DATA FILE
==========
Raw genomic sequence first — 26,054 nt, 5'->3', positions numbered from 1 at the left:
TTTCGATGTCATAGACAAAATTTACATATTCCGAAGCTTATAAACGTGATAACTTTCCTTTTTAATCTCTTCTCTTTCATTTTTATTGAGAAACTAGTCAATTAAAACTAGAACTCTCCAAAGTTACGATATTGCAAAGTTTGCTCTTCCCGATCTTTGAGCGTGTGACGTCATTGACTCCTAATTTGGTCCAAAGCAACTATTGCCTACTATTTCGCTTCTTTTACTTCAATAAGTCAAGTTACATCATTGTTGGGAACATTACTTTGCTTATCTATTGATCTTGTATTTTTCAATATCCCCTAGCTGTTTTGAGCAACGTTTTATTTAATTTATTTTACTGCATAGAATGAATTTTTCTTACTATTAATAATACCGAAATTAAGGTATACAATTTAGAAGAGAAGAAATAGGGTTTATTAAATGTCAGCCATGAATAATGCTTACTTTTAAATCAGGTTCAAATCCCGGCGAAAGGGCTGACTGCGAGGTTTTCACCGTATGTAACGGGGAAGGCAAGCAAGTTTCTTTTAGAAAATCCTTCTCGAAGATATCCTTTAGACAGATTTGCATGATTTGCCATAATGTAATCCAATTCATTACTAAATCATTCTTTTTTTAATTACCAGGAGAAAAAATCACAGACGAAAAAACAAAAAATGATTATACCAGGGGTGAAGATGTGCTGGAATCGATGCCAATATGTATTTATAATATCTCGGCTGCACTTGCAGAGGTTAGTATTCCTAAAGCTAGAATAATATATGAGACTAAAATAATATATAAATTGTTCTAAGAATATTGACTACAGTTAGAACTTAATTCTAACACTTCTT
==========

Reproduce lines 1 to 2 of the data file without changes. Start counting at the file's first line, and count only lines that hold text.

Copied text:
Raw genomic sequence first — 26,054 nt, 5'->3', positions numbered from 1 at the left:
TTTCGATGTCATAGACAAAATTTACATATTCCGAAGCTTATAAACGTGATAACTTTCCTTTTTAATCTCTTCTCTTTCATTTTTATTGAGAAACTAGTCAATTAAAACTAGAACTCTCCAAAGTTACGATATTGCAAAGTTTGCTCTTCCCGATCTTTGAGCGTGTGACGTCATTGACTCCTAATTTGGTCCAAAGCAACTATTGCCTACTATTTCGCTTCTTTTACTTCAATAAGTCAAGTTACATCATTGTTGGGAACATTACTTTGCTTATCTATTGATCTTGTATTTTTCAATATCCCCTAGCTGTTTTGAGCAACGTTTTATTTAATTTATTTTACTGCATAGAATGAATTTTTCTTACTATTAATAATACCGAAATTAAGGTATACAATTTAGAAGAGAAGAAATAGGGTTTATTAAATGTCAGCCATGAATAATGCTTACTTTTAAATCAGGTTCAAATCCCGGCGAAAGGGCTGACTGCGAGGTTTTCACCGTATGTAACGGGGAAGGCAAGCAAGTTTCTTTTAGAAAATCCTTCTCGAAGATATCCTTTAGACAGATTTGCATGATTTGCCATAATGTAATCCAATTCATTACTAAATCATTCTTTTTTTAATTACCAGGAGAAAAAATCACAGACGAAAAAACAAAAAATGATTATACCAGGGGTGAAGATGTGCTGGAATCGATGCCAATATGTATTTATAATATCTCGGCTGCACTTGCAGAGGTTAGTATTCCTAAAGCTAGAATAATATATGAGACTAAAATAATATATAAATTGTTCTAAGAATATTGACTACAGTTAGAACTTAATTCTAACACTTCTT